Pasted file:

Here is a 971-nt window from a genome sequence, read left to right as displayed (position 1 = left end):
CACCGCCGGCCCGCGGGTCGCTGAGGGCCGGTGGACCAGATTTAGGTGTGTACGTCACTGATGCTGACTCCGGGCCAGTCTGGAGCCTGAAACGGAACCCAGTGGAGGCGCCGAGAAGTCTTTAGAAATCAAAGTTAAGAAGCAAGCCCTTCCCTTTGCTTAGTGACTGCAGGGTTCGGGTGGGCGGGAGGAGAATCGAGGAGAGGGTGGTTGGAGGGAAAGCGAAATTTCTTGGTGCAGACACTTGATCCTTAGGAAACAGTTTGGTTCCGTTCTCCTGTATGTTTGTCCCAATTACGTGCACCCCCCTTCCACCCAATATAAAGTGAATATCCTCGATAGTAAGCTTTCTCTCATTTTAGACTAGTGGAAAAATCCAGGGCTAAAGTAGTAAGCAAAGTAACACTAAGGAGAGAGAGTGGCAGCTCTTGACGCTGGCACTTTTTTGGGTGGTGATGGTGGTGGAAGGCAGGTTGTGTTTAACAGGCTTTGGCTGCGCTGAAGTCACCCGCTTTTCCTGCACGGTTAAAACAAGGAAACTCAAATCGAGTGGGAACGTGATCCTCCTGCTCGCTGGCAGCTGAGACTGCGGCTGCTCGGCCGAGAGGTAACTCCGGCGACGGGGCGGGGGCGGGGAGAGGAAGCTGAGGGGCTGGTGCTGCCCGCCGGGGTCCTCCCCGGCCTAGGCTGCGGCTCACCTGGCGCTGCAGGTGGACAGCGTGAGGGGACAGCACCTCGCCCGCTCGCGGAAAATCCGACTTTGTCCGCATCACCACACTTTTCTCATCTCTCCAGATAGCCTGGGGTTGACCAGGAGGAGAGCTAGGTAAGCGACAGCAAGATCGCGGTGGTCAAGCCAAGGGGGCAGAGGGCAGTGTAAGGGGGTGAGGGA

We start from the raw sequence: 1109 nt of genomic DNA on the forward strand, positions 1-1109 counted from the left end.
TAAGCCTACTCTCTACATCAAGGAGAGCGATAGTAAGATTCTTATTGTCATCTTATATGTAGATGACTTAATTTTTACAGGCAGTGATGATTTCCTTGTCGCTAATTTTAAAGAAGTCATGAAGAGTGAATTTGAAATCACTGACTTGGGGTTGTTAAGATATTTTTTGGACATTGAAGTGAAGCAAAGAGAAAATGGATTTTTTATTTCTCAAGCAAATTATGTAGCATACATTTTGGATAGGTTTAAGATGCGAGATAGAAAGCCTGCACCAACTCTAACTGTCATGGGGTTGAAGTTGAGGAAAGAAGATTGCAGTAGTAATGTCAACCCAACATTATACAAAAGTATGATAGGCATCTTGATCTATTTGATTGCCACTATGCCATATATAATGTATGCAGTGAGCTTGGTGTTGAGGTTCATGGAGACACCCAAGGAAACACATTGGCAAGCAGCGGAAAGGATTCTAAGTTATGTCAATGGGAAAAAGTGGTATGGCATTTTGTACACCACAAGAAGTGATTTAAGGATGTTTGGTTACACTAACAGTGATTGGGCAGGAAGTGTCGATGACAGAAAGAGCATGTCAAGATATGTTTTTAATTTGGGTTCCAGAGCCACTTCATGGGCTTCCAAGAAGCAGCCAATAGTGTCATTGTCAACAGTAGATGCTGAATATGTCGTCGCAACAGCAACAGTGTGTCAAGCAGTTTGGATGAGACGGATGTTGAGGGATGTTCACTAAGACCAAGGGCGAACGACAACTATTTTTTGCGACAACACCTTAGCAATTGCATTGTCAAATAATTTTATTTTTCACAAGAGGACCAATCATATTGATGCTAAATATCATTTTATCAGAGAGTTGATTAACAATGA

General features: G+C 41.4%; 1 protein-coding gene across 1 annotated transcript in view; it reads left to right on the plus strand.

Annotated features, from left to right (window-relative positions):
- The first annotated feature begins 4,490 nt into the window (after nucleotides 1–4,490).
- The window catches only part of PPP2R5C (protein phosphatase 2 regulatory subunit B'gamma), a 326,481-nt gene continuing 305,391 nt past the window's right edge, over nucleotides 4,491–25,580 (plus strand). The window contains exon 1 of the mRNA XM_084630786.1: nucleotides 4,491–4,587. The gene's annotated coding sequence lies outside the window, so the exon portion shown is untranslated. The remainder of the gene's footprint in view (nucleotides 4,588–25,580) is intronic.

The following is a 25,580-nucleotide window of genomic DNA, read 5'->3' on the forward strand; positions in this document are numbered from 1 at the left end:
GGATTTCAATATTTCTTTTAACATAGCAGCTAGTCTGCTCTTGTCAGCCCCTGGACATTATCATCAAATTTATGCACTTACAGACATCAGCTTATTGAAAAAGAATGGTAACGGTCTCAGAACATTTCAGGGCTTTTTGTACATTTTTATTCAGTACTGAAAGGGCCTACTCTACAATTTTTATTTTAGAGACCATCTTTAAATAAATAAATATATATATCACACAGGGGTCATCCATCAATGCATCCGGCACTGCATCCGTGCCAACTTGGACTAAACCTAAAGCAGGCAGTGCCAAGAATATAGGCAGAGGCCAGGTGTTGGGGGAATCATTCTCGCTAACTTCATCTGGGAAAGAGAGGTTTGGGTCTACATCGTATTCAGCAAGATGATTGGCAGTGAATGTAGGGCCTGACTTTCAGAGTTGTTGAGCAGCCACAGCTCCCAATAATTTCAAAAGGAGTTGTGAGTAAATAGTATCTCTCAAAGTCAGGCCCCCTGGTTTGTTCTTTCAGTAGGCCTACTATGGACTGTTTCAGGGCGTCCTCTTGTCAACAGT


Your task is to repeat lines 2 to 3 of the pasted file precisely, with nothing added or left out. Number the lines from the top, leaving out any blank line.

CACCGCCGGCCCGCGGGTCGCTGAGGGCCGGTGGACCAGATTTAGGTGTGTACGTCACTGATGCTGACTCCGGGCCAGTCTGGAGCCTGAAACGGAACCCAGTGGAGGCGCCGAGAAGTCTTTAGAAATCAAAGTTAAGAAGCAAGCCCTTCCCTTTGCTTAGTGACTGCAGGGTTCGGGTGGGCGGGAGGAGAATCGAGGAGAGGGTGGTTGGAGGGAAAGCGAAATTTCTTGGTGCAGACACTTGATCCTTAGGAAACAGTTTGGTTCCGTTCTCCTGTATGTTTGTCCCAATTACGTGCACCCCCCTTCCACCCAATATAAAGTGAATATCCTCGATAGTAAGCTTTCTCTCATTTTAGACTAGTGGAAAAATCCAGGGCTAAAGTAGTAAGCAAAGTAACACTAAGGAGAGAGAGTGGCAGCTCTTGACGCTGGCACTTTTTTGGGTGGTGATGGTGGTGGAAGGCAGGTTGTGTTTAACAGGCTTTGGCTGCGCTGAAGTCACCCGCTTTTCCTGCACGGTTAAAACAAGGAAACTCAAATCGAGTGGGAACGTGATCCTCCTGCTCGCTGGCAGCTGAGACTGCGGCTGCTCGGCCGAGAGGTAACTCCGGCGACGGGGCGGGGGCGGGGAGAGGAAGCTGAGGGGCTGGTGCTGCCCGCCGGGGTCCTCCCCGGCCTAGGCTGCGGCTCACCTGGCGCTGCAGGTGGACAGCGTGAGGGGACAGCACCTCGCCCGCTCGCGGAAAATCCGACTTTGTCCGCATCACCACACTTTTCTCATCTCTCCAGATAGCCTGGGGTTGACCAGGAGGAGAGCTAGGTAAGCGACAGCAAGATCGCGGTGGTCAAGCCAAGGGGGCAGAGGGCAGTGTAAGGGGGTGAGGGA

We start from the raw sequence: 1109 nt of genomic DNA on the forward strand, positions 1-1109 counted from the left end.